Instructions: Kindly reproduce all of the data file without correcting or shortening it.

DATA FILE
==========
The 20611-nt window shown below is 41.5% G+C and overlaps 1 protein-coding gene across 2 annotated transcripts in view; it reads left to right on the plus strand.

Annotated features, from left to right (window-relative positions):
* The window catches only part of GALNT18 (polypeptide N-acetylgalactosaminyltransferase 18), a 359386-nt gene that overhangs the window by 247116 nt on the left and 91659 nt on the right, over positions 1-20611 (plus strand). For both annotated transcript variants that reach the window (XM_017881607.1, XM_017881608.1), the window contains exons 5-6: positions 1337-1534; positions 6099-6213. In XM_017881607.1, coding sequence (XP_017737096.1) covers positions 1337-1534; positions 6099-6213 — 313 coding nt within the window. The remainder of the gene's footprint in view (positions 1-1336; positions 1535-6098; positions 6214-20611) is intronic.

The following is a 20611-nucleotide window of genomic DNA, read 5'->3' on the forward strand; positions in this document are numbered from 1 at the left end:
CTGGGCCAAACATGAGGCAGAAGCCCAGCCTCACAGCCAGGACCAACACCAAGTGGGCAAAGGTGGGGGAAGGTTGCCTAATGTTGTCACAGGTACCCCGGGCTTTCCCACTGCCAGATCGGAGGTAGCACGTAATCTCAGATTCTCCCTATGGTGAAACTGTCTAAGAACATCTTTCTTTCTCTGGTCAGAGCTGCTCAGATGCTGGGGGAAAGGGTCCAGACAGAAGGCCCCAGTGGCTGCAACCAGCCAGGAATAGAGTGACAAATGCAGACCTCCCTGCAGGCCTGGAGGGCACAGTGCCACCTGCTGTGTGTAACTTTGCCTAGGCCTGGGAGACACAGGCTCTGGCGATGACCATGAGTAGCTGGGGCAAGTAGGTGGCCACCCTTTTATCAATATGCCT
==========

The 20611-nt window shown below is 41.5% G+C and overlaps 1 protein-coding gene across 2 annotated transcripts in view; it reads left to right on the plus strand.

Annotated features, from left to right (window-relative positions):
* The window catches only part of GALNT18 (polypeptide N-acetylgalactosaminyltransferase 18), a 359386-nt gene that overhangs the window by 247116 nt on the left and 91659 nt on the right, over positions 1-20611 (plus strand). For both annotated transcript variants that reach the window (XM_017881607.1, XM_017881608.1), the window contains exons 5-6: positions 1337-1534; positions 6099-6213. In XM_017881607.1, coding sequence (XP_017737096.1) covers positions 1337-1534; positions 6099-6213 — 313 coding nt within the window. The remainder of the gene's footprint in view (positions 1-1336; positions 1535-6098; positions 6214-20611) is intronic.

The following is a 20611-nucleotide window of genomic DNA, read 5'->3' on the forward strand; positions in this document are numbered from 1 at the left end:
CTGGGCCAAACATGAGGCAGAAGCCCAGCCTCACAGCCAGGACCAACACCAAGTGGGCAAAGGTGGGGGAAGGTTGCCTAATGTTGTCACAGGTACCCCGGGCTTTCCCACTGCCAGATCGGAGGTAGCACGTAATCTCAGATTCTCCCTATGGTGAAACTGTCTAAGAACATCTTTCTTTCTCTGGTCAGAGCTGCTCAGATGCTGGGGGAAAGGGTCCAGACAGAAGGCCCCAGTGGCTGCAACCAGCCAGGAATAGAGTGACAAATGCAGACCTCCCTGCAGGCCTGGAGGGCACAGTGCCACCTGCTGTGTGTAACTTTGCCTAGGCCTGGGAGACACAGGCTCTGGCGATGACCATGAGTAGCTGGGGCAAGTAGGTGGCCACCCTTTTATCAATATGCCT